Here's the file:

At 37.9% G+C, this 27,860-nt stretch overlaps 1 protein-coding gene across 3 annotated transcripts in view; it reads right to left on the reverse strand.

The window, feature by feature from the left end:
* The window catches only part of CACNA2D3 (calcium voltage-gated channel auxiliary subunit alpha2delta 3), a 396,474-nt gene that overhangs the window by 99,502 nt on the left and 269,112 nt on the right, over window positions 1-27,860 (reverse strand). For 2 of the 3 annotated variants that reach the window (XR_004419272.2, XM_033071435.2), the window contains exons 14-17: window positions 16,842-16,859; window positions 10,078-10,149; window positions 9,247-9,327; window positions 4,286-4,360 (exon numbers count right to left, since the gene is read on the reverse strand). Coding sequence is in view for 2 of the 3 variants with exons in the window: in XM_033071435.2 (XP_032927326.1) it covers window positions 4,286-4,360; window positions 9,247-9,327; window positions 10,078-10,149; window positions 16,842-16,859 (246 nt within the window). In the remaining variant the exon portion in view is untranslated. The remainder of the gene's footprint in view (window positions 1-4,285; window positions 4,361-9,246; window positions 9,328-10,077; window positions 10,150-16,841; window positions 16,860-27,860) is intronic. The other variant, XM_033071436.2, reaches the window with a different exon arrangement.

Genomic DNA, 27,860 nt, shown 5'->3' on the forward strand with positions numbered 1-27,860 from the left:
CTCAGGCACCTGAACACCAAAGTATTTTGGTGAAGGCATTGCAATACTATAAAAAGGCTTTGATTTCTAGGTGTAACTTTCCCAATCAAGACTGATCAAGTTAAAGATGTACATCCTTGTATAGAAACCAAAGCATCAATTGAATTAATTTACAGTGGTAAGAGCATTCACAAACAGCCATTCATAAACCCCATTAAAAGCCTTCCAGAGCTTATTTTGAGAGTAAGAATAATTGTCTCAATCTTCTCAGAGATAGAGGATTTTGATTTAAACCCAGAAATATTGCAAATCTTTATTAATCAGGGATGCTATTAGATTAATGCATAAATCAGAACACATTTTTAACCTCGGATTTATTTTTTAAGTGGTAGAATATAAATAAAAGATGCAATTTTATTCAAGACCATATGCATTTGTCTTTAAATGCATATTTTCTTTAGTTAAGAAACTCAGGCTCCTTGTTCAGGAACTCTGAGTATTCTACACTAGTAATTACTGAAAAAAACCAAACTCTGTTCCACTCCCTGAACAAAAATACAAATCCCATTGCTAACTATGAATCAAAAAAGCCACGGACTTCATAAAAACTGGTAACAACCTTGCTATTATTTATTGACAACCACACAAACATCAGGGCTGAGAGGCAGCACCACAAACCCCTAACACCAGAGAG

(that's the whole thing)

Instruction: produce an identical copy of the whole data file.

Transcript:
At 37.9% G+C, this 27,860-nt stretch overlaps 1 protein-coding gene across 3 annotated transcripts in view; it reads right to left on the reverse strand.

The window, feature by feature from the left end:
* The window catches only part of CACNA2D3 (calcium voltage-gated channel auxiliary subunit alpha2delta 3), a 396,474-nt gene that overhangs the window by 99,502 nt on the left and 269,112 nt on the right, over window positions 1-27,860 (reverse strand). For 2 of the 3 annotated variants that reach the window (XR_004419272.2, XM_033071435.2), the window contains exons 14-17: window positions 16,842-16,859; window positions 10,078-10,149; window positions 9,247-9,327; window positions 4,286-4,360 (exon numbers count right to left, since the gene is read on the reverse strand). Coding sequence is in view for 2 of the 3 variants with exons in the window: in XM_033071435.2 (XP_032927326.1) it covers window positions 4,286-4,360; window positions 9,247-9,327; window positions 10,078-10,149; window positions 16,842-16,859 (246 nt within the window). In the remaining variant the exon portion in view is untranslated. The remainder of the gene's footprint in view (window positions 1-4,285; window positions 4,361-9,246; window positions 9,328-10,077; window positions 10,150-16,841; window positions 16,860-27,860) is intronic. The other variant, XM_033071436.2, reaches the window with a different exon arrangement.

Genomic DNA, 27,860 nt, shown 5'->3' on the forward strand with positions numbered 1-27,860 from the left:
CTCAGGCACCTGAACACCAAAGTATTTTGGTGAAGGCATTGCAATACTATAAAAAGGCTTTGATTTCTAGGTGTAACTTTCCCAATCAAGACTGATCAAGTTAAAGATGTACATCCTTGTATAGAAACCAAAGCATCAATTGAATTAATTTACAGTGGTAAGAGCATTCACAAACAGCCATTCATAAACCCCATTAAAAGCCTTCCAGAGCTTATTTTGAGAGTAAGAATAATTGTCTCAATCTTCTCAGAGATAGAGGATTTTGATTTAAACCCAGAAATATTGCAAATCTTTATTAATCAGGGATGCTATTAGATTAATGCATAAATCAGAACACATTTTTAACCTCGGATTTATTTTTTAAGTGGTAGAATATAAATAAAAGATGCAATTTTATTCAAGACCATATGCATTTGTCTTTAAATGCATATTTTCTTTAGTTAAGAAACTCAGGCTCCTTGTTCAGGAACTCTGAGTATTCTACACTAGTAATTACTGAAAAAAACCAAACTCTGTTCCACTCCCTGAACAAAAATACAAATCCCATTGCTAACTATGAATCAAAAAAGCCACGGACTTCATAAAAACTGGTAACAACCTTGCTATTATTTATTGACAACCACACAAACATCAGGGCTGAGAGGCAGCACCACAAACCCCTAACACCAGAGAG